Past performance is not a guide to future performance. Do remember that the value of an investment and the income generated from them can fall as well as rise and is not guaranteed, therefore, you may not get back the amount originally invested and potentially risk total loss of capital. Some of the Funds managed by the Economic Advantage team invest primarily in smaller companies and companies traded on the Alternative Investment Market.  These stocks may be less liquid and the price swings greater than those in, for example, larger companies. The performance of the  GF UK Growth Fund may differ from the performance of the  UK Growth Fund and will be lower than its corresponding Master Fund due to additional fees and expenses.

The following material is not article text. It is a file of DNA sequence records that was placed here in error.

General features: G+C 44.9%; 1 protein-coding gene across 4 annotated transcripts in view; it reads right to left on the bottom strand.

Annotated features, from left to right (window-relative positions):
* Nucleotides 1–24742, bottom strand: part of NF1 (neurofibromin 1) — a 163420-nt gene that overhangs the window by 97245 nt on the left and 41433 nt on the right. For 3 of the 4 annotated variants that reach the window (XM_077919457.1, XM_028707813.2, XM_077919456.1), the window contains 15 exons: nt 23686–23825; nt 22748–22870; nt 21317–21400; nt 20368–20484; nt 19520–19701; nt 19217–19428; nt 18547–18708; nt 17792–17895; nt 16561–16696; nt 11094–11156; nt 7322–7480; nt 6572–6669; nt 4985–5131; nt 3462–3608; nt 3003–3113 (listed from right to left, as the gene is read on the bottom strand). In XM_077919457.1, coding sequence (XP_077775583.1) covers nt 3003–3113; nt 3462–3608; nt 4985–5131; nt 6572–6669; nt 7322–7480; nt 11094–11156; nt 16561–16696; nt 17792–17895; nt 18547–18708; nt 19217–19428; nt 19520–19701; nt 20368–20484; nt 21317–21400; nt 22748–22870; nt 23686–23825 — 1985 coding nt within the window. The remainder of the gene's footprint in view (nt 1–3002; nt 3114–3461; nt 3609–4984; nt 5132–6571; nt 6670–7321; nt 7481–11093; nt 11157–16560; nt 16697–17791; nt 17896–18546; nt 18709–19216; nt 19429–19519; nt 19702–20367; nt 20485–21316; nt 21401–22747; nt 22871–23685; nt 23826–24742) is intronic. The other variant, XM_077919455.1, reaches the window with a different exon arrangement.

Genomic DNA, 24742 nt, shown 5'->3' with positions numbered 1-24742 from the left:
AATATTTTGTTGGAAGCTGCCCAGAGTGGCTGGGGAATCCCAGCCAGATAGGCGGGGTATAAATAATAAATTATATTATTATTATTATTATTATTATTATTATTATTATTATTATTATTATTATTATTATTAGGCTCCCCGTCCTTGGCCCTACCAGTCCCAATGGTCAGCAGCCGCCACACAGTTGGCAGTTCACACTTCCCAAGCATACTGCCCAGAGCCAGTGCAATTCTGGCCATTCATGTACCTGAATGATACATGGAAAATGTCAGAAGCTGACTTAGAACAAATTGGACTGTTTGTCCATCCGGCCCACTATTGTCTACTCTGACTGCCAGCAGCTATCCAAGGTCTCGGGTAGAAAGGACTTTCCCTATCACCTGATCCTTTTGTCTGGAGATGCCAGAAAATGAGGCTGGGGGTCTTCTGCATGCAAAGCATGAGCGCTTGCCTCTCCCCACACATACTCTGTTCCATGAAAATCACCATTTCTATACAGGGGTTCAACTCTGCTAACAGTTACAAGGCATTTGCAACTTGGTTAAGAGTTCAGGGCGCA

The information and opinions provided should not be construed as advice for investment in any product or security mentioned, an offer to buy or sell units/shares of Funds mentioned, or a solicitation to purchase securities in any company or investment product.  Always research your own investments and (if you are not a professional or a financial adviser) consult suitability with a regulated financial adviser before investing.

Friday, February 22, 2019, 3:37 PM